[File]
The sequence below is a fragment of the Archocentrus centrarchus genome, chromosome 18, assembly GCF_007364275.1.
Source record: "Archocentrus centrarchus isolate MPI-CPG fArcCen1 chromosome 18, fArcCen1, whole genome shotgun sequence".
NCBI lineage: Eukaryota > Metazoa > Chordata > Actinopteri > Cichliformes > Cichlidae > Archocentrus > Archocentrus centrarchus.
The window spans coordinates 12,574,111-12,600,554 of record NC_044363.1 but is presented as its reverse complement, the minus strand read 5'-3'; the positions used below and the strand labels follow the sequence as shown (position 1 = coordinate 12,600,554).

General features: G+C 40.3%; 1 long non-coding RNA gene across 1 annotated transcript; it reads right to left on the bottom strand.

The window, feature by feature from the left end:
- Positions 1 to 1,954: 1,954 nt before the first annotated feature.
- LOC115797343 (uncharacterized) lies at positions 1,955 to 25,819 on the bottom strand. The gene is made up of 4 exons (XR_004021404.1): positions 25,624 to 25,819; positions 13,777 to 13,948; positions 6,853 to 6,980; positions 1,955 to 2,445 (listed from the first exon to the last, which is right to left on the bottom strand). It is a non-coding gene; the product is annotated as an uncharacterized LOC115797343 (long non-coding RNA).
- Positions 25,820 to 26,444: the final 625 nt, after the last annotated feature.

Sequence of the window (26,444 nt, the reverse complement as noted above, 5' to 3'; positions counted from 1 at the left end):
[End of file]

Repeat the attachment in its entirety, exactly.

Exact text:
The sequence below is a fragment of the Archocentrus centrarchus genome, chromosome 18, assembly GCF_007364275.1.
Source record: "Archocentrus centrarchus isolate MPI-CPG fArcCen1 chromosome 18, fArcCen1, whole genome shotgun sequence".
NCBI lineage: Eukaryota > Metazoa > Chordata > Actinopteri > Cichliformes > Cichlidae > Archocentrus > Archocentrus centrarchus.
The window spans coordinates 12,574,111-12,600,554 of record NC_044363.1 but is presented as its reverse complement, the minus strand read 5'-3'; the positions used below and the strand labels follow the sequence as shown (position 1 = coordinate 12,600,554).

General features: G+C 40.3%; 1 long non-coding RNA gene across 1 annotated transcript; it reads right to left on the bottom strand.

The window, feature by feature from the left end:
- Positions 1 to 1,954: 1,954 nt before the first annotated feature.
- LOC115797343 (uncharacterized) lies at positions 1,955 to 25,819 on the bottom strand. The gene is made up of 4 exons (XR_004021404.1): positions 25,624 to 25,819; positions 13,777 to 13,948; positions 6,853 to 6,980; positions 1,955 to 2,445 (listed from the first exon to the last, which is right to left on the bottom strand). It is a non-coding gene; the product is annotated as an uncharacterized LOC115797343 (long non-coding RNA).
- Positions 25,820 to 26,444: the final 625 nt, after the last annotated feature.

Sequence of the window (26,444 nt, the reverse complement as noted above, 5' to 3'; positions counted from 1 at the left end):